He also pays meticulous attention to detail. Clyde looked at 100 parcels of land before finding his farmland, which is located on the brink of the coastal plain and the piedmont. “Everything here was a forest,” he says. “There was not a field here.” The Gurosiks purchased their land in three sections after conducting extensive soil and water research.
They also grow other crops including blackberries, sweet onions, cucumbers, tomatoes, asparagus, green beans and flowers. However, Clyde says of the land, “It’s specific for strawberries. That’s why we bought it. The sandy loam is good for berries, and the clay underneath holds in the micronutrients.”
They built irrigation ponds and seven separate pumping stations, and the 12 acres of strawberry fields are at different elevations, orientations and wind exposure to alter the start, peak and end of the season.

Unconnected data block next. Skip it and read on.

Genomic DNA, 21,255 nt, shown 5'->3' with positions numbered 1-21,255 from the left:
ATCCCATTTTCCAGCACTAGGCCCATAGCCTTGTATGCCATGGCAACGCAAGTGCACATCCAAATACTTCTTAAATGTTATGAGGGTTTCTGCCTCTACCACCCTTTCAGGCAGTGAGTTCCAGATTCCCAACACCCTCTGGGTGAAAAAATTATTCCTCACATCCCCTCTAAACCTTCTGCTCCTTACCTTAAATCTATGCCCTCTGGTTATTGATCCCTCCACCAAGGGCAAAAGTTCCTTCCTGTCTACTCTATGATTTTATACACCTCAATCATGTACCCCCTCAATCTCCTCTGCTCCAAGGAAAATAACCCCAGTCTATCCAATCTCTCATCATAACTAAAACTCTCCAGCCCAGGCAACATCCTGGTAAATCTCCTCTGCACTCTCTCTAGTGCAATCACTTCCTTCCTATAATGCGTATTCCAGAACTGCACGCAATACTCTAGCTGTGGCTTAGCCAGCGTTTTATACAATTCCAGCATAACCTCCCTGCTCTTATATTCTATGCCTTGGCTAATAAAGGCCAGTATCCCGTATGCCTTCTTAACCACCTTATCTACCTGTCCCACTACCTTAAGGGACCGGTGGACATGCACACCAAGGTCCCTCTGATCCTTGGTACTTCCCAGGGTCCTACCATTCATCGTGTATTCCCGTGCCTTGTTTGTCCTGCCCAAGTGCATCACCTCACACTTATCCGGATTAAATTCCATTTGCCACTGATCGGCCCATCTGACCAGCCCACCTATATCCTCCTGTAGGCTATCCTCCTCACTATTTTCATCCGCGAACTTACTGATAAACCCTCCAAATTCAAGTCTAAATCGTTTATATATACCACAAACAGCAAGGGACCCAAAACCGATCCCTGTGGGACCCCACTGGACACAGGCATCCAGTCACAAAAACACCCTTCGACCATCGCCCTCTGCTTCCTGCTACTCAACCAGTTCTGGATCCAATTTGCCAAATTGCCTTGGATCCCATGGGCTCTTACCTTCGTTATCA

Farm workers plant 120,000 strawberry plants by hand in one day in the first week of October, then water them for seven to 10 days. To grow the berries, the farm has an investment of $15,000 per acre, which includes plants, fertilizer, soil fumigation, plastic, lime, drip hoses, micronutrients and labor costs.
“It has to be replaced every single year. Otherwise, the plants wouldn’t be clean,” says Clyde.
He says it takes 28 days from the time the plant blooms to the time it produces fruit, and each spring a 10-man crew arrives from Mexico to pick the strawberries. Clyde instructs the men to pick berries that are fully colored, with no green showing. The pickers rotate through the fields every three days to establish the berries’ sugar, flavor and micronutrient content.